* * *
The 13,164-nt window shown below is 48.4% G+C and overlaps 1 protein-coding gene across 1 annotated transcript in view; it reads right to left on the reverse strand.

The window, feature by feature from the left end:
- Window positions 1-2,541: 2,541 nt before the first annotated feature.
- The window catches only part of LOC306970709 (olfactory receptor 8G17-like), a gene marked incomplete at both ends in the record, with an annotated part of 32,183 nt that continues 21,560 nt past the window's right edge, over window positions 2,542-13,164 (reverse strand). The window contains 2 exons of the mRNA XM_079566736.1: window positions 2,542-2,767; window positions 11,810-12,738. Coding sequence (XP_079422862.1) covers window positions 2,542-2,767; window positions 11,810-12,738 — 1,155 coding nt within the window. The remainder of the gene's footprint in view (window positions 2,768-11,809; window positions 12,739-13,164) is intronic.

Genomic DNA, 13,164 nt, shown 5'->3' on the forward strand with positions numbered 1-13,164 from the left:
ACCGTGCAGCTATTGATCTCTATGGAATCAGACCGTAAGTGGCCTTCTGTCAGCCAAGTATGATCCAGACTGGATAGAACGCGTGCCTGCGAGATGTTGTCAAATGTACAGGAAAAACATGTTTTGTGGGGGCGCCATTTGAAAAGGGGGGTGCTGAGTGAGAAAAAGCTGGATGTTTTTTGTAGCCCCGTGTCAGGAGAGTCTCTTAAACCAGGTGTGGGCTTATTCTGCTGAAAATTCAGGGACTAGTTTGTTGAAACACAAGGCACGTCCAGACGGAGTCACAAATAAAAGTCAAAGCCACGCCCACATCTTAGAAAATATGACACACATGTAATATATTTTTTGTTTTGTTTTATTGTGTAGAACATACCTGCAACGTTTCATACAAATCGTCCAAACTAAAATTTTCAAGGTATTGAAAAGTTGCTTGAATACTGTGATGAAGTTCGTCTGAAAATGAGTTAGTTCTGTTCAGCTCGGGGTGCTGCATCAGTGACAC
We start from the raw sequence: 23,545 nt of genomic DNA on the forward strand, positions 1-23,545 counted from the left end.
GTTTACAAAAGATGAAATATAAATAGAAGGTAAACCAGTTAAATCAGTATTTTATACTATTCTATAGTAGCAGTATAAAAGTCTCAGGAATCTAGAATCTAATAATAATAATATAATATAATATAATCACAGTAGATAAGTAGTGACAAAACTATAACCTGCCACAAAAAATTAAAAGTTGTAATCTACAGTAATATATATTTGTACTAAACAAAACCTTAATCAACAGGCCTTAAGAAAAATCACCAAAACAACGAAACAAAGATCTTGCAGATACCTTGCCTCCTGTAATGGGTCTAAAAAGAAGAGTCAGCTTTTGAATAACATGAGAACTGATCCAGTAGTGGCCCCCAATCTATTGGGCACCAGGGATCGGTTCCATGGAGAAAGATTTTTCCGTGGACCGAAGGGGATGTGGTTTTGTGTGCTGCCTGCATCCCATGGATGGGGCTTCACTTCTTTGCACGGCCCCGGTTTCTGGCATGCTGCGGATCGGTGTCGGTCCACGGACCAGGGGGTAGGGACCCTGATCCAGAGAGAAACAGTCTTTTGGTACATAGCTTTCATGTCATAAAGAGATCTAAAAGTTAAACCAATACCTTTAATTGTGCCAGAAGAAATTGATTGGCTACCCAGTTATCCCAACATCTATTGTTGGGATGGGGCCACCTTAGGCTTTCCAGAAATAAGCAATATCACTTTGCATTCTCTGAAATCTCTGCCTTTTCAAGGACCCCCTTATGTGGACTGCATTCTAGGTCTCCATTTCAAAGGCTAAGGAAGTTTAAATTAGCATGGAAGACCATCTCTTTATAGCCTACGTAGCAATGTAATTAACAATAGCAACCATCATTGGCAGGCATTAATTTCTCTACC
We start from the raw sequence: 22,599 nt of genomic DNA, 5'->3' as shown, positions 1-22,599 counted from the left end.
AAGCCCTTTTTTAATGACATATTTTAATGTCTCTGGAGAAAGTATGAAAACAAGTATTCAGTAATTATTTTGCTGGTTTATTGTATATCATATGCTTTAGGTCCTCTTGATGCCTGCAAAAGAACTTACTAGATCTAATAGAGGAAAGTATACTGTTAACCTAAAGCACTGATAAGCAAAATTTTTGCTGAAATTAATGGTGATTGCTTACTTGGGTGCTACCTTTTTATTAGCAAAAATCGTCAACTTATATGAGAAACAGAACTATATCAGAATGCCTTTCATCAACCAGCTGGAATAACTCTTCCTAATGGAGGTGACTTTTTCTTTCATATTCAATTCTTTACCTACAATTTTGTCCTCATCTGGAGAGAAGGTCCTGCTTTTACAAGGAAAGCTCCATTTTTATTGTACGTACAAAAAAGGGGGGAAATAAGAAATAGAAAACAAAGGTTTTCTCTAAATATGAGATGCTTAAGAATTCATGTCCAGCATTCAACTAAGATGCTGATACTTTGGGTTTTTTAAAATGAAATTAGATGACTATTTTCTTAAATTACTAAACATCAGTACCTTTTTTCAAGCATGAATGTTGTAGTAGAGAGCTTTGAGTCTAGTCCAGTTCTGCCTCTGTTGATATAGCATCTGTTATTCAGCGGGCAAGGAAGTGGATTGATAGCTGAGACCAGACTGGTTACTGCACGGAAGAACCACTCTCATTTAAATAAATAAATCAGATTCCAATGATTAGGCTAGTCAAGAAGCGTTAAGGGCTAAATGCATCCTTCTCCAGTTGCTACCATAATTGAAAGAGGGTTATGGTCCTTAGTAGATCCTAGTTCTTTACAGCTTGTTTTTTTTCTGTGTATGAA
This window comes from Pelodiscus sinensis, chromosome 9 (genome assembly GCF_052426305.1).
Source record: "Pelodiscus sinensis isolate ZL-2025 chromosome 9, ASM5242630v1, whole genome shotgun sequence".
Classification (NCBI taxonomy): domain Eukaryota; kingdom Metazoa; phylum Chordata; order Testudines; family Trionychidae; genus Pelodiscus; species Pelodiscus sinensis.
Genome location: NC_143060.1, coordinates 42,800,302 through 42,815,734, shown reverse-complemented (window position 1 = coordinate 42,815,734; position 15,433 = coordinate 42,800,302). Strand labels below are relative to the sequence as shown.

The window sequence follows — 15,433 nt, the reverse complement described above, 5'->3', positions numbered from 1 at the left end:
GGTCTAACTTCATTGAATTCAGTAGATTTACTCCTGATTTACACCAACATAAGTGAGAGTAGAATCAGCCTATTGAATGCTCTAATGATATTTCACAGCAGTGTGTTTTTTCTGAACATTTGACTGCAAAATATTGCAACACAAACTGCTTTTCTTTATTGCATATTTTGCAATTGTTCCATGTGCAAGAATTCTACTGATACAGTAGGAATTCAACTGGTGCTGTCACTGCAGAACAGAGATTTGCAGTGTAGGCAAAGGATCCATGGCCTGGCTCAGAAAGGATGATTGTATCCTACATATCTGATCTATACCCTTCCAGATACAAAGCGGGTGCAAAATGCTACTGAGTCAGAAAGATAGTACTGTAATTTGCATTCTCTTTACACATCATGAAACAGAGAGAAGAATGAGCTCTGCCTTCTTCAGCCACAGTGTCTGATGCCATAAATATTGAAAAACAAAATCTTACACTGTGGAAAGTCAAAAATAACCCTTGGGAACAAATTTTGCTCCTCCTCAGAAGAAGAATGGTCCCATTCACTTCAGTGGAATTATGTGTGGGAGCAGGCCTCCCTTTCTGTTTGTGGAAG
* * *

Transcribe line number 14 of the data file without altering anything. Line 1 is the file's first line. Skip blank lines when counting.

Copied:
Genome location: NC_143060.1, coordinates 42,800,302 through 42,815,734, shown reverse-complemented (window position 1 = coordinate 42,815,734; position 15,433 = coordinate 42,800,302). Strand labels below are relative to the sequence as shown.